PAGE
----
Hazel dormouse ecology
The head and body of a hazel dormice is about 8cm long, with a tail length of about 6.5cm, They have relatively large eyes and small, round ears. Their weight varies through the year but it averages 19-20g. When they start to put on weight prior to going into hibernation they can weigh between 30g-40g. Their average lifespan is three years in the wild but they can live up to five years. They’re the only small mammal in the UK with a furry tail.
Species: Hazel Dormouse Muscardinus avellanarius
Class: Mammalia (Mammals)
Order: Rodentia (Rodents)
Suborder: Sciuriomorpha (Squirrel-like rodents)
Family: Gliridae (Dormice)
A year in the life of a dormouse
In the UK hazel dormice spend the winter in hibernation and will start to emerge during March. The males will generally awaken about two weeks before females. By April about half the population is active. Dormice are strongly nocturnal and only occasionally active during afternoon hours. Torpid dormice (with reduced metabolic rate and temperature) are found in spring and in May over 50% of dormice found in nest boxes are torpid.
Occasionally they may breed in May or June but this is unusual – our monitoring data suggests that just 0.69% of litters are recorded in May and 5.11% in June. Most litters are recorded in August (31.0%) or September (35.8%). By late September dormice can start to increase their weight for hibernation and this can continue into October and November.
Dormice hibernate to outlast a lack of food over winter. It’s a special state that the body undergoes when all vital functions are reduced to a minimum. Their hibernation is interrupted with periodic arousals (with a high energy cost), possibly to expel metabolic waste products. They hibernate on the ground where temperatures are more stable and conditions damper to avoid desiccation. They make small nests that they seal themselves into under log piles, the base of tree stumps, in soil depressions or under leaf litter. Dormice will lose about 30% of body weight during hibernation and so to survive, it is thought they need to weigh at least 15-18g in the autumn.
Pregnancy lasts for about 3.5 weeks with an average litter size of four typically born in late July, August or early September. Occasionally litters can be recorded in late May or early June. Young are weaned after four weeks but may remain with the mother as juveniles for a further four weeks before they become independent and disperse. A single litter is usual, but early breeding females may have a second litter. The young are sexually mature after 8-10 weeks, so it is possible that young from early litters could breed in the same year.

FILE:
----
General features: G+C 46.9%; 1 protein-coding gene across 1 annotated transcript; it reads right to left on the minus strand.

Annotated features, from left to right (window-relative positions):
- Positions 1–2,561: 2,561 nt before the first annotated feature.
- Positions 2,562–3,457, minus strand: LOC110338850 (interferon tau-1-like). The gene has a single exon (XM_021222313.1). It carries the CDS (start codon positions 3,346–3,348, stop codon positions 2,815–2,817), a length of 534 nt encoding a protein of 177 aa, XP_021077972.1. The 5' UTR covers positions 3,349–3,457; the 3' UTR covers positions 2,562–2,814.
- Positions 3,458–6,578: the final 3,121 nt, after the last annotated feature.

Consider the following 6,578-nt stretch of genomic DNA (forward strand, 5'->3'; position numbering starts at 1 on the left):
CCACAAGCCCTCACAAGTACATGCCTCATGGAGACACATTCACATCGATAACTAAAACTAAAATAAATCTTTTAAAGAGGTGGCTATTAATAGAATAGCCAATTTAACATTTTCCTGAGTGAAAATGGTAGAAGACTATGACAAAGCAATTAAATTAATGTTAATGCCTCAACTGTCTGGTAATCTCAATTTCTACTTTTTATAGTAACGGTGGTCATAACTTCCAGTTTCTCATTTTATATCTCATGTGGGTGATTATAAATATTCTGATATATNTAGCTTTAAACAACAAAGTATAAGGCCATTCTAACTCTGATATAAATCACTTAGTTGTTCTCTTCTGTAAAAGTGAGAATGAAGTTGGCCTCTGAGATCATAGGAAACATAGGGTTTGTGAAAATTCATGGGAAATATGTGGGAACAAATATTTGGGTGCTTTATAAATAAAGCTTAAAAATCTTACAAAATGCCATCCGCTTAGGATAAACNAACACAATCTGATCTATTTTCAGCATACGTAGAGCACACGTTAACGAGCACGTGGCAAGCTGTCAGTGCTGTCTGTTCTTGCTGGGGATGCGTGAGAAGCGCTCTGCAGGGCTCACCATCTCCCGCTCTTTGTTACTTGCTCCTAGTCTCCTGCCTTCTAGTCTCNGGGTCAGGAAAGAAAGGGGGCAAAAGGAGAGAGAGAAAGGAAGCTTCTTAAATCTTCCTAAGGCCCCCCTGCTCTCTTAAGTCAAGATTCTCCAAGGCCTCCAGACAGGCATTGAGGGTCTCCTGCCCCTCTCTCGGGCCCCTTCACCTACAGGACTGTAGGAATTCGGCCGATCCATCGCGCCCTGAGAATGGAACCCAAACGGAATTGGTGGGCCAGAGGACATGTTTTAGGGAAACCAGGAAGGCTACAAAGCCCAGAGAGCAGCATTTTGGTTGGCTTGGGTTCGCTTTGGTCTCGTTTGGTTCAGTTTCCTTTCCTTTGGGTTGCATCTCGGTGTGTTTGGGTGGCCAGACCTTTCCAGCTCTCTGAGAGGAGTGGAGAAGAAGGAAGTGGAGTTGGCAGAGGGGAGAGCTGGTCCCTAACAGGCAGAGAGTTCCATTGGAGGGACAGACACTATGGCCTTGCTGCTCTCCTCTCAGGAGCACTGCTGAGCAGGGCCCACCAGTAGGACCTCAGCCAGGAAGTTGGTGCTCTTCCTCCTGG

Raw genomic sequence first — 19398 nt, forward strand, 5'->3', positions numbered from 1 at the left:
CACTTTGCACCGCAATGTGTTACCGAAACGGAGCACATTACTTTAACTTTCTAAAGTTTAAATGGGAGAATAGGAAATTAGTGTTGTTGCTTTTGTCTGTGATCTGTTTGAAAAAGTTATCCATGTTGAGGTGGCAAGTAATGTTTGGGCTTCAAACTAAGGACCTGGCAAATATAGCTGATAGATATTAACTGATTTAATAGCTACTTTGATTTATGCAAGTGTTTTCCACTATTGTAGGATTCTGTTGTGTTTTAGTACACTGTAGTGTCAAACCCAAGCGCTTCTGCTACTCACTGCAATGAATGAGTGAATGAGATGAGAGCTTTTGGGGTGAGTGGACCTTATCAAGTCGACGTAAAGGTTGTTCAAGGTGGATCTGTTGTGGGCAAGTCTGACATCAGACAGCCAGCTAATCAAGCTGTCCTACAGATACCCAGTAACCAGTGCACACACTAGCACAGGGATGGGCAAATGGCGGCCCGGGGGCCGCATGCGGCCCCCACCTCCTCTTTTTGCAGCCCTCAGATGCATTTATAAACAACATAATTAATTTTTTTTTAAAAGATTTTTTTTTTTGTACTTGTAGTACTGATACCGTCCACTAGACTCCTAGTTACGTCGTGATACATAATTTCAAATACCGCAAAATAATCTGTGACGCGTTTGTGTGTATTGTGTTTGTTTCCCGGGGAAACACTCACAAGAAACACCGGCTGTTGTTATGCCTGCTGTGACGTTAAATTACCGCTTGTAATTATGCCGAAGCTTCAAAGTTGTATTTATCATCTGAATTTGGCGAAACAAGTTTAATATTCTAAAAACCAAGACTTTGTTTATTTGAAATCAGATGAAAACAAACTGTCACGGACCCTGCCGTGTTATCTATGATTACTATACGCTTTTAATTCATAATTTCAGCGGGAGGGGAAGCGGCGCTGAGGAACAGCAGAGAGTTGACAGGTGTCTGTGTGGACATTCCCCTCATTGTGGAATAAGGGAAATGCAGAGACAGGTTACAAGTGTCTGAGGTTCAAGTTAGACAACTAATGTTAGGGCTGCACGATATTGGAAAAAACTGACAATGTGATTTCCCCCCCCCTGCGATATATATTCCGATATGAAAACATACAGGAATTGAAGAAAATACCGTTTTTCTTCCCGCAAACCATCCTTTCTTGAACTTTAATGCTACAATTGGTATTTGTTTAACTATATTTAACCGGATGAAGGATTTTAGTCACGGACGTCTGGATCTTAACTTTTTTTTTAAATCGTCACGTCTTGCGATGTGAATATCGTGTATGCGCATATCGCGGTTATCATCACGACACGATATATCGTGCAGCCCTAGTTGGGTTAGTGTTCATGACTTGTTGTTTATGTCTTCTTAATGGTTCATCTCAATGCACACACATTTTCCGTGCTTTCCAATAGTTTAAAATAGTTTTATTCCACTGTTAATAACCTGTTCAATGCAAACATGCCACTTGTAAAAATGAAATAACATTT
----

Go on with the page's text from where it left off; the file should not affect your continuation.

Dormice construct different types of summer nests which are well insulated so that they can save energy to maintain their body temperature:
- Mixed nests of equal volumes of leavers and grass
- Grassy nests often found in conifer
- Foliage nests made from dry or fresh leaves
- Layered nests with and outer layer of leaves and an inner woven nest, used only by females for breeding
Honeysuckle is often an important component of nests. While the presence of green leaves doesn’t always signify dormouse presence, if those leaves were cut from a tree and carried to the nest from afar, it’s highly likely to be a dormouse nest.
Dormice lack a caecum in their gut so they aren’t well-adapted to digest cellulose in leaves. They are known as successional feeders as they feed on a range of foods as they come available.
In spring, for example, they will feed on willow catkins, flowers of oak, hawthorn, sycamore and willow. As these foods become unavailable they will move to later flowering plants such as honeysuckle and bramble, and invertebrates like caterpillars, aphids and wasp galls. Bramble is a very valuable plant to dormice as it has both a long flowering and fruiting season. In high summer, when few flowers are available and the shrubs have not yet produced berries or nuts, dormice will move higher into the woodland canopy and eat a variety of invertebrates. In autumn, they will eat fruits and berries such as blackberries and hazelnuts to fatten for hibernation.
Due to their specialised habitat requirements and their low breeding potential, dormice densities are lower than other rodents with an average of 4–10 animals in spring per hectare in ideal habitat. This drops to about two dormice per hectare in spring in oak dominated wood with hazel.
Dormice are relatively sedentary mammals. Male home ranges are larger than females, the range of one male usually partially overlapping the ranges of several females. Radio tracking studies suggest that a male home range is about 0.5 hectare and a female about 0.2 hectare.
We have been working to save hazel dormice in the UK for over 20 years. Find out about our campaigns and how you can help.
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